Take a look at the way women’s magazines talk about money and then compare it to how men’s magazines talk about the same and you’ll surely notice something quite odd. While the former talks about saving money and deal-hunting, the latter talks about money in terms of power and luxury. Founder and chief executive officer of Starling Bank, based in Britain, said after she discovered gendered financial advice, “Had I been influenced by these magazines my whole life?”
Women are told to cut back on coffee to save up for a new pair of shoes
After commissioning a study on the gendered language around money, it was found that 65 percent of financial articles targeted towards women categorized women as heavy spenders, while the ones aimed towards men focused on how men should make money. “Women are told to cut back on coffee to save up for a new pair of shoes. With men, money is all about power suits and investing and long-term goals. Supercars and yachts and people looking quite smug,” said Boden. While money isn’t gendered, the way it is marketed to men and women is, and something like frivolous spending is not a female problem alone, there are many men who cannot control themselves when it comes to spending money. Over the years, the media has been feeding the public with the myth that women are bad with money and it has now stuck with both men and women; it’s how the financial world is being socialized. This is simply not reserved for financial articles but also how girls and boys are raised to deal with money. Studies reveal that boys were more likely to be taught about investing and credit scores than girls.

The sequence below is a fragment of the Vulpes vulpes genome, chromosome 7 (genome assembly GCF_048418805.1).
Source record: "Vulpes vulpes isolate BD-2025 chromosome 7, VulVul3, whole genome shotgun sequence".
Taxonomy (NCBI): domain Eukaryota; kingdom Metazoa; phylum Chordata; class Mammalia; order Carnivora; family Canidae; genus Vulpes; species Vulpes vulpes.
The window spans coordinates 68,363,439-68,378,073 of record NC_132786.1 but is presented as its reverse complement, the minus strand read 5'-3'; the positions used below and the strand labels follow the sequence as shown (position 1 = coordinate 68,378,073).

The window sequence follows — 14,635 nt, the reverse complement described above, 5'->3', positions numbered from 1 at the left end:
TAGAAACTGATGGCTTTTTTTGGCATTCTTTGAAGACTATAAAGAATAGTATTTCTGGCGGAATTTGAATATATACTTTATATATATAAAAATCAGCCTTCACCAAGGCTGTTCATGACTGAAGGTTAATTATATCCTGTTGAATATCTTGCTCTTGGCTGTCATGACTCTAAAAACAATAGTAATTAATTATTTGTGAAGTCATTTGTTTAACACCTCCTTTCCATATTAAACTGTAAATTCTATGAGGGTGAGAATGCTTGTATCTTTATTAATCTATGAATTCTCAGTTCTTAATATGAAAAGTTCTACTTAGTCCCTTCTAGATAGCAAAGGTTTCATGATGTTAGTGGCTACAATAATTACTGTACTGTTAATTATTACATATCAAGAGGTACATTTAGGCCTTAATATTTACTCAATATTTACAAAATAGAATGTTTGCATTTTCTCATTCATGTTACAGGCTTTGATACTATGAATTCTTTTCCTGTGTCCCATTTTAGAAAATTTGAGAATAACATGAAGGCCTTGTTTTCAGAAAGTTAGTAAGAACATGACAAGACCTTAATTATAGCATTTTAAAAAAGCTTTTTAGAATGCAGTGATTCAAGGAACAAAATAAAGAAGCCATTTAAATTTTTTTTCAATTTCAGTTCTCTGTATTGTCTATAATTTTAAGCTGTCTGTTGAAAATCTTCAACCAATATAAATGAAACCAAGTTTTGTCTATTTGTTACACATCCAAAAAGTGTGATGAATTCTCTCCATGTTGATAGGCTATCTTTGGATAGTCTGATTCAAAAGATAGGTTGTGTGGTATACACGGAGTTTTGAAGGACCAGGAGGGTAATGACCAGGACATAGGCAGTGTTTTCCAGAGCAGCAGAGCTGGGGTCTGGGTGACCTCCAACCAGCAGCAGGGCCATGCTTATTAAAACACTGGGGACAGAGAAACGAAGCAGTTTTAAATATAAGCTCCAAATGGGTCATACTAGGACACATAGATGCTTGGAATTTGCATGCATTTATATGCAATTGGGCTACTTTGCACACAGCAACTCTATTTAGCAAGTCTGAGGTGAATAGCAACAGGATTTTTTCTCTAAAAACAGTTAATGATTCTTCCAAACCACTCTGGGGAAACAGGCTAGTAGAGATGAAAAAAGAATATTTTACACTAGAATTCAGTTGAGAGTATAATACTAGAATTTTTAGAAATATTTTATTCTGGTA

This Mad Men culture exists all over the world and it is affecting women
#MakeMoneyEqual, a hashtag started by Boden aims to challenge society and how it views women and money. She said, “We’re calling upon business owners, news editors, podcast writers, and copy checkers to talk about money equally. It doesn’t have to be complicated. I think the best practice is to stop and think.” Also, the culture that men need to be providers and women caregivers affects how people think about money and who it should belong to. This Mad Men culture exists all over the world and it is affecting women and their bank accounts in the worst way possible. Hence, it is not surprising when men report that they are very confident financially and that 56 percent of women leave financial decisions, particularly investments, to their husbands. The fact is that money is power and women need more money and more power in today’s world if they must overcome the financial gap.
Image credit: BBC